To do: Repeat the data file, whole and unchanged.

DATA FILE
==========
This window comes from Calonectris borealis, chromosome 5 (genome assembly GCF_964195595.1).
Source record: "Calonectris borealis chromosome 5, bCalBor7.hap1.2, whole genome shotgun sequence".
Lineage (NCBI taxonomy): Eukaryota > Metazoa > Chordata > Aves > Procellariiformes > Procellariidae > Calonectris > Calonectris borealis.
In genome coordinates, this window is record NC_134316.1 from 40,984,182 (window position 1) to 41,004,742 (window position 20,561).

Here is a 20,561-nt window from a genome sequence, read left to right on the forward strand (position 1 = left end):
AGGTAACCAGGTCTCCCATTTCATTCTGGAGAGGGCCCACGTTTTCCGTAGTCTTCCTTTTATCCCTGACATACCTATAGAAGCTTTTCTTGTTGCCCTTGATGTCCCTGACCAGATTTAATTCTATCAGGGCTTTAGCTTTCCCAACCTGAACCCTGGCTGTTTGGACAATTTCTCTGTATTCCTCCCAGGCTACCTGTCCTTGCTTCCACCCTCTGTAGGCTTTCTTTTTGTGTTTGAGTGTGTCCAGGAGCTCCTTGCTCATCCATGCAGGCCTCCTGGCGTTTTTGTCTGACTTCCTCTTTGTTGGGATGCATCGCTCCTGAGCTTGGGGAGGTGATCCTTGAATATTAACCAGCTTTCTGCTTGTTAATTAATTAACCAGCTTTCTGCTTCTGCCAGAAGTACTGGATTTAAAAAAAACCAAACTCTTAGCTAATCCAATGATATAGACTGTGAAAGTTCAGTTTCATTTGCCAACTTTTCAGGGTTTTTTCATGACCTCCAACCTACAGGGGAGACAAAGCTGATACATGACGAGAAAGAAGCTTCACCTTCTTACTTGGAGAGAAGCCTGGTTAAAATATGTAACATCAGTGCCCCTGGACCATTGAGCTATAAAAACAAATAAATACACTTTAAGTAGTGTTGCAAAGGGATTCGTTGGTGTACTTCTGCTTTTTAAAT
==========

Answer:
This window comes from Calonectris borealis, chromosome 5 (genome assembly GCF_964195595.1).
Source record: "Calonectris borealis chromosome 5, bCalBor7.hap1.2, whole genome shotgun sequence".
Lineage (NCBI taxonomy): Eukaryota > Metazoa > Chordata > Aves > Procellariiformes > Procellariidae > Calonectris > Calonectris borealis.
In genome coordinates, this window is record NC_134316.1 from 40,984,182 (window position 1) to 41,004,742 (window position 20,561).

Here is a 20,561-nt window from a genome sequence, read left to right on the forward strand (position 1 = left end):
AGGTAACCAGGTCTCCCATTTCATTCTGGAGAGGGCCCACGTTTTCCGTAGTCTTCCTTTTATCCCTGACATACCTATAGAAGCTTTTCTTGTTGCCCTTGATGTCCCTGACCAGATTTAATTCTATCAGGGCTTTAGCTTTCCCAACCTGAACCCTGGCTGTTTGGACAATTTCTCTGTATTCCTCCCAGGCTACCTGTCCTTGCTTCCACCCTCTGTAGGCTTTCTTTTTGTGTTTGAGTGTGTCCAGGAGCTCCTTGCTCATCCATGCAGGCCTCCTGGCGTTTTTGTCTGACTTCCTCTTTGTTGGGATGCATCGCTCCTGAGCTTGGGGAGGTGATCCTTGAATATTAACCAGCTTTCTGCTTGTTAATTAATTAACCAGCTTTCTGCTTCTGCCAGAAGTACTGGATTTAAAAAAAACCAAACTCTTAGCTAATCCAATGATATAGACTGTGAAAGTTCAGTTTCATTTGCCAACTTTTCAGGGTTTTTTCATGACCTCCAACCTACAGGGGAGACAAAGCTGATACATGACGAGAAAGAAGCTTCACCTTCTTACTTGGAGAGAAGCCTGGTTAAAATATGTAACATCAGTGCCCCTGGACCATTGAGCTATAAAAACAAATAAATACACTTTAAGTAGTGTTGCAAAGGGATTCGTTGGTGTACTTCTGCTTTTTAAAT